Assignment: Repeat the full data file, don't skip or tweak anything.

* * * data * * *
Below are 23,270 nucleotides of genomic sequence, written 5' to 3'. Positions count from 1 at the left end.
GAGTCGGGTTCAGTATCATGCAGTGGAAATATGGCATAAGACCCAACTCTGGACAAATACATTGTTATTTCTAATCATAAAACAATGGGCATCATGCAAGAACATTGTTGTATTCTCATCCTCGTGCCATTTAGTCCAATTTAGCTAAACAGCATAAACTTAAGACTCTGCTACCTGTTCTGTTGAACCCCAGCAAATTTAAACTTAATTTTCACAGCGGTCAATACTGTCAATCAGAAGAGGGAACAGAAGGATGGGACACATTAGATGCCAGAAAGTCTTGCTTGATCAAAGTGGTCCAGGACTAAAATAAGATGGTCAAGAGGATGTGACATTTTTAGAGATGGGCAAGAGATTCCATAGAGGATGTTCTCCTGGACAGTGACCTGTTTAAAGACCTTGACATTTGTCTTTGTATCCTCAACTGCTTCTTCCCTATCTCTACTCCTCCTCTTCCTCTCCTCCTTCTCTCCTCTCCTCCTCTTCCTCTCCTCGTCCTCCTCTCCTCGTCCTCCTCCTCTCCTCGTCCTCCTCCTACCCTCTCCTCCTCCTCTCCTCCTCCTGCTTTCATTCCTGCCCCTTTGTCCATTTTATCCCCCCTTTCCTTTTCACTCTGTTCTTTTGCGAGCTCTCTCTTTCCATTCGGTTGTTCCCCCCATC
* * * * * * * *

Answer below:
Below are 23,270 nucleotides of genomic sequence, written 5' to 3'. Positions count from 1 at the left end.
GAGTCGGGTTCAGTATCATGCAGTGGAAATATGGCATAAGACCCAACTCTGGACAAATACATTGTTATTTCTAATCATAAAACAATGGGCATCATGCAAGAACATTGTTGTATTCTCATCCTCGTGCCATTTAGTCCAATTTAGCTAAACAGCATAAACTTAAGACTCTGCTACCTGTTCTGTTGAACCCCAGCAAATTTAAACTTAATTTTCACAGCGGTCAATACTGTCAATCAGAAGAGGGAACAGAAGGATGGGACACATTAGATGCCAGAAAGTCTTGCTTGATCAAAGTGGTCCAGGACTAAAATAAGATGGTCAAGAGGATGTGACATTTTTAGAGATGGGCAAGAGATTCCATAGAGGATGTTCTCCTGGACAGTGACCTGTTTAAAGACCTTGACATTTGTCTTTGTATCCTCAACTGCTTCTTCCCTATCTCTACTCCTCCTCTTCCTCTCCTCCTTCTCTCCTCTCCTCCTCTTCCTCTCCTCGTCCTCCTCTCCTCGTCCTCCTCCTCTCCTCGTCCTCCTCCTACCCTCTCCTCCTCCTCTCCTCCTCCTGCTTTCATTCCTGCCCCTTTGTCCATTTTATCCCCCCTTTCCTTTTCACTCTGTTCTTTTGCGAGCTCTCTCTTTCCATTCGGTTGTTCCCCCCATC